In addition to having the Manning Report as a template for reform, there are also a myriad of examples abroad of an effective upper house that can give a clearer idea of how a reformed Seanad would operate. The upper house of the French National Assembly, Le Sénat, is a fitting example that can illustrate how an efficient upper house can function. Placing a significant emphasis on expertise in a variety of fields, having a meaningful role in the oversight and implementation of EU directives and a more meaningful capacity in the legislative process are just a few achievable aims for a reformed Seanad.

Perhaps the most significant event since the Seanad has convened in the context of reform was achieved by Fianna Fáil Senator Malcolm Byrne. The introduction of the Seanad Electoral (University Members) Amendment Bill in early July could be interpreted as the most important step towards reform since the 2015 Manning Report. This particular piece of legislation is focused on widening the electoral college of the university panel to graduates of all third level institutions. While the change proposed in this bill is far from radical, the fact that it is finally being proposed is noteworthy.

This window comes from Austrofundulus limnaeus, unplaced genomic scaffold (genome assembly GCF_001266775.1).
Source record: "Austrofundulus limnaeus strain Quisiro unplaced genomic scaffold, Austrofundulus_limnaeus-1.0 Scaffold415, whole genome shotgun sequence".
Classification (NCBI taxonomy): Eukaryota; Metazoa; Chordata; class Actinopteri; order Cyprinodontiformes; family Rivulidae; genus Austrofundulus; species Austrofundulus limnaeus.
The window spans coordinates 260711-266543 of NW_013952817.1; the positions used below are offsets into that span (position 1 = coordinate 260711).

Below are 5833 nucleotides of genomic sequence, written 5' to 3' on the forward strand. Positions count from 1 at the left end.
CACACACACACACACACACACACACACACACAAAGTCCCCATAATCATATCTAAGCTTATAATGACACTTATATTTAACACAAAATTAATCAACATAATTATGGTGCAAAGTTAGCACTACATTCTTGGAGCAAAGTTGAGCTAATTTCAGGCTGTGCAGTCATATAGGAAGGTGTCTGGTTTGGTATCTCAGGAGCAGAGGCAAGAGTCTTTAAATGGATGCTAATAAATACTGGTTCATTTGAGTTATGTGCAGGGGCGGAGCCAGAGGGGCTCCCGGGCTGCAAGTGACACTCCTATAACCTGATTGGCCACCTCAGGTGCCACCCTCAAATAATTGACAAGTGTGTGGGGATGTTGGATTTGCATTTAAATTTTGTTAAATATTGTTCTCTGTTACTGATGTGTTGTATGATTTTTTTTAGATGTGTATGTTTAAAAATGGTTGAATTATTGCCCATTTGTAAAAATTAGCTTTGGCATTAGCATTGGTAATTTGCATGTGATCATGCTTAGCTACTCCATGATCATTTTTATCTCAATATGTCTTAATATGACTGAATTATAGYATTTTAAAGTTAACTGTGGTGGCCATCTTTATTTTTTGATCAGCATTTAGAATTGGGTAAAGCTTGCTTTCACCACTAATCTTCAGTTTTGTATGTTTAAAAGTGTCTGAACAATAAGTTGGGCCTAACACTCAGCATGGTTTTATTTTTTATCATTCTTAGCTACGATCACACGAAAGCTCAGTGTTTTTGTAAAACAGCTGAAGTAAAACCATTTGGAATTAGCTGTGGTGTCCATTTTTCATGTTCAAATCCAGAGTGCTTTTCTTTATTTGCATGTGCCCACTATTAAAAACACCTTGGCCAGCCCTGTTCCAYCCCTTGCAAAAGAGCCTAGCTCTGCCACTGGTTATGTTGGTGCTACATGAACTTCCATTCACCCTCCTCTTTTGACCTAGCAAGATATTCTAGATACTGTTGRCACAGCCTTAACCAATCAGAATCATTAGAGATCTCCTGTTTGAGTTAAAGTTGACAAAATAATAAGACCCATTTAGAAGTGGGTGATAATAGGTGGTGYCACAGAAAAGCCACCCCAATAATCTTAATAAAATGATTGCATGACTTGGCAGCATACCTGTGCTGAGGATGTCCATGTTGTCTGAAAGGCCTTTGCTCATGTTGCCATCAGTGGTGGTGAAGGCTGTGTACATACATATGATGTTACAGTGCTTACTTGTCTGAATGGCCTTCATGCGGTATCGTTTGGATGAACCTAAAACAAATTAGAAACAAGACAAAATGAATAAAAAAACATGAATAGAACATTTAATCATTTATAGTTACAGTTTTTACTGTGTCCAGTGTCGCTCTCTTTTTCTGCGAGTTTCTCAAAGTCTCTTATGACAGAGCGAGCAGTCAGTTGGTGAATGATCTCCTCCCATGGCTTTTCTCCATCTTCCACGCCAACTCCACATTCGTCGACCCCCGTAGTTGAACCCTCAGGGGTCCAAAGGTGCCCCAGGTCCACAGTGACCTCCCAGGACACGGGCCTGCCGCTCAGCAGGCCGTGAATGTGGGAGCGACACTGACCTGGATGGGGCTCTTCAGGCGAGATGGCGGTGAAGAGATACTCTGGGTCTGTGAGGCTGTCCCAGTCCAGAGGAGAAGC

The 1979 referendum on this issue resulted in one of the highest majorities in the history of the state with 91.2% voting in favour of widening the electorate. It is abundantly clear that this action is essential in ensuring the Seanad has a popular legitimacy amongst the public, a target mentioned in the 2015 Manning Report. The fact that action is finally being taken on this issue is a significant change, having previously not been debated. Having new members of the Seanad now working on areas that have previously been overlooked points further toward serious reform being achievable in the current term. While this is only a first step, it is a step that has not been taken in the 42 years since the referendum on this issue.